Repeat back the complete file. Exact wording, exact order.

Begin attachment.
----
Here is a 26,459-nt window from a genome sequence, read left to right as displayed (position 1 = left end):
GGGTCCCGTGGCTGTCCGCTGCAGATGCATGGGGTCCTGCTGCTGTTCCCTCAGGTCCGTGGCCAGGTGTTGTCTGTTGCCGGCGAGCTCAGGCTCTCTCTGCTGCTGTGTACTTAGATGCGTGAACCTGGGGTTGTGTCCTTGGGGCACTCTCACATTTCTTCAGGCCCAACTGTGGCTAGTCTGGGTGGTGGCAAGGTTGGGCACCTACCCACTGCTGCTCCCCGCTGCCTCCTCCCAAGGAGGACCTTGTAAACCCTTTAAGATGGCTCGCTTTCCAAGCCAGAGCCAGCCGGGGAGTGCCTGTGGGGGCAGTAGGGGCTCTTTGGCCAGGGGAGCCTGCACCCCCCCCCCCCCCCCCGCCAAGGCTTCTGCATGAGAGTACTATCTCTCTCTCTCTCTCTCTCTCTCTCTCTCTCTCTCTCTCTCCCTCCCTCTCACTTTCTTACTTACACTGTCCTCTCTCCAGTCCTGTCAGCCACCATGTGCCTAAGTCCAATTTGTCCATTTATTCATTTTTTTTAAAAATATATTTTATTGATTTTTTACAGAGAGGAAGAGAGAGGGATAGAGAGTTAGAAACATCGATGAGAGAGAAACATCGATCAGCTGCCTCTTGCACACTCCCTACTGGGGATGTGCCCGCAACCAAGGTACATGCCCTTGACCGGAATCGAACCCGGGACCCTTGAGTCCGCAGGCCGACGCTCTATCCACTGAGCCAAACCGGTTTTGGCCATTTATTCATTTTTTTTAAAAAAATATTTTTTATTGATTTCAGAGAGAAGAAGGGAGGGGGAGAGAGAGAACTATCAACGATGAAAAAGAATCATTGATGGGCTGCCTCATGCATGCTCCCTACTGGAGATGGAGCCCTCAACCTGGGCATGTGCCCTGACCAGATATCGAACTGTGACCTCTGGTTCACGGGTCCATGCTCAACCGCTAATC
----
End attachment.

Here is a 26,459-nt window from a genome sequence, read left to right as displayed (position 1 = left end):
GGGTCCCGTGGCTGTCCGCTGCAGATGCATGGGGTCCTGCTGCTGTTCCCTCAGGTCCGTGGCCAGGTGTTGTCTGTTGCCGGCGAGCTCAGGCTCTCTCTGCTGCTGTGTACTTAGATGCGTGAACCTGGGGTTGTGTCCTTGGGGCACTCTCACATTTCTTCAGGCCCAACTGTGGCTAGTCTGGGTGGTGGCAAGGTTGGGCACCTACCCACTGCTGCTCCCCGCTGCCTCCTCCCAAGGAGGACCTTGTAAACCCTTTAAGATGGCTCGCTTTCCAAGCCAGAGCCAGCCGGGGAGTGCCTGTGGGGGCAGTAGGGGCTCTTTGGCCAGGGGAGCCTGCACCCCCCCCCCCCCCCCCGCCAAGGCTTCTGCATGAGAGTACTATCTCTCTCTCTCTCTCTCTCTCTCTCTCTCTCTCTCTCTCTCCCTCCCTCTCACTTTCTTACTTACACTGTCCTCTCTCCAGTCCTGTCAGCCACCATGTGCCTAAGTCCAATTTGTCCATTTATTCATTTTTTTTAAAAATATATTTTATTGATTTTTTACAGAGAGGAAGAGAGAGGGATAGAGAGTTAGAAACATCGATGAGAGAGAAACATCGATCAGCTGCCTCTTGCACACTCCCTACTGGGGATGTGCCCGCAACCAAGGTACATGCCCTTGACCGGAATCGAACCCGGGACCCTTGAGTCCGCAGGCCGACGCTCTATCCACTGAGCCAAACCGGTTTTGGCCATTTATTCATTTTTTTTAAAAAAATATTTTTTATTGATTTCAGAGAGAAGAAGGGAGGGGGAGAGAGAGAACTATCAACGATGAAAAAGAATCATTGATGGGCTGCCTCATGCATGCTCCCTACTGGAGATGGAGCCCTCAACCTGGGCATGTGCCCTGACCAGATATCGAACTGTGACCTCTGGTTCACGGGTCCATGCTCAACCGCTAATC